20. anonymous
    • 5 years ago
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    okay thank you so much!

  21. anonymous
    • 5 years ago
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    so, you got it?

  22. anonymous
    • 5 years ago
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    i think soooo

  23. anonymous
    • 5 years ago
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    now how would you do x-\[\sqrt[3]{3}\div \sqrt{12}\]

  24. anonymous
    • 5 years ago
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    sorry its supposed to be the x- the 3 one

  25. anonymous
    • 5 years ago
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    ????

  26. anonymous
    • 5 years ago
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    just a second

  27. anonymous
    • 5 years ago
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    thank you :)

  28. anonymous
    • 5 years ago
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    \[(x-\sqrt[3]{3})/\sqrt{12}\]

  29. anonymous
    • 5 years ago
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    is that the problem? is it equal to something?

  30. anonymous
    • 5 years ago
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    no thats the problem. You only have to simplify it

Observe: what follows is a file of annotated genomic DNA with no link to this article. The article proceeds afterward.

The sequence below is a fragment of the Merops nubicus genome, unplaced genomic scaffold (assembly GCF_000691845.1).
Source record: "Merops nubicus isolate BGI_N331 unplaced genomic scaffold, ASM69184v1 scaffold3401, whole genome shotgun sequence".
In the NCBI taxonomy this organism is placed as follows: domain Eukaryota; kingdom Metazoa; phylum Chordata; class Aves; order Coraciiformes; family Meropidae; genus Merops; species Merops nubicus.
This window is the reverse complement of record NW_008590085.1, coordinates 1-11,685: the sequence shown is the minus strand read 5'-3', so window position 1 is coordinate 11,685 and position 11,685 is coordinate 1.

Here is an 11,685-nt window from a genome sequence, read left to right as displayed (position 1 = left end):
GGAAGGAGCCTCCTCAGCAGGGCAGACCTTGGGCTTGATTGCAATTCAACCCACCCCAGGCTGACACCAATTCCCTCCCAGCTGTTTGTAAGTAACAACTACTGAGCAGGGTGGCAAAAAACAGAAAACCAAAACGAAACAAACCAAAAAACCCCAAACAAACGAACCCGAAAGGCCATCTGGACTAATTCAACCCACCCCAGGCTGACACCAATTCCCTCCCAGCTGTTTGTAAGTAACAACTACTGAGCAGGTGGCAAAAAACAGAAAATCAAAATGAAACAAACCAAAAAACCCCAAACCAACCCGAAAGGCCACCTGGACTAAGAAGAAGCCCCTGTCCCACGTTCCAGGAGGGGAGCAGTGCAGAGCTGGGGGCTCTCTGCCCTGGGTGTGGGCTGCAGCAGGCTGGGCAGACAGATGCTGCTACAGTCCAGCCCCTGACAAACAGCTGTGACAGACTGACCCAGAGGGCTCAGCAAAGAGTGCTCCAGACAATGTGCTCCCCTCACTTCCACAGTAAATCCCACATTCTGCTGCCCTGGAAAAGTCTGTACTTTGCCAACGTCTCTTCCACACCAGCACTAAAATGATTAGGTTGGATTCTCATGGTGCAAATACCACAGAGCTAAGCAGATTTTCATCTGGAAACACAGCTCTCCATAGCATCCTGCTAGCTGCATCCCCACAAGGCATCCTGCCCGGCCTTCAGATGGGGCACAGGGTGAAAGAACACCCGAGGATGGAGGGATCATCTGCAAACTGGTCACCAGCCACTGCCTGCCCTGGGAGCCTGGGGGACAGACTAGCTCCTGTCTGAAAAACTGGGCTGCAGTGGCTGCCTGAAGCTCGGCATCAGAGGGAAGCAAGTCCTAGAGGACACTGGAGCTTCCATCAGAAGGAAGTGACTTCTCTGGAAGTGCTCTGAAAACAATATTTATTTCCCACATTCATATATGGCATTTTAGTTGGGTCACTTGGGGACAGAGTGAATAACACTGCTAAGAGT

31. anonymous
    • 5 years ago
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    ok

  32. anonymous
    • 5 years ago
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    so what is sqrt(12)?

  33. anonymous
    • 5 years ago
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    what are factors of 12?

  34. anonymous
    • 5 years ago
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    the square root of 4 times the square root of 3?

  35. anonymous
    • 5 years ago
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    right on, so sqrt(4) is simple, sqrt(3) is good because the problem has 3^(1/3)

  36. anonymous
    • 5 years ago
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    is the answer 1 over x^1/6 times 2?

  37. anonymous
    • 5 years ago
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    1/(x^1/6 * 2)?

  38. anonymous
    • 5 years ago
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    yes

  39. anonymous
    • 5 years ago
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    \[(x-(3^{1/3}))/(2*(3^{1/2}))\]

  40. anonymous
    • 5 years ago
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    i had that... i just dont kmow if u can get rid of the three

  41. anonymous
    • 5 years ago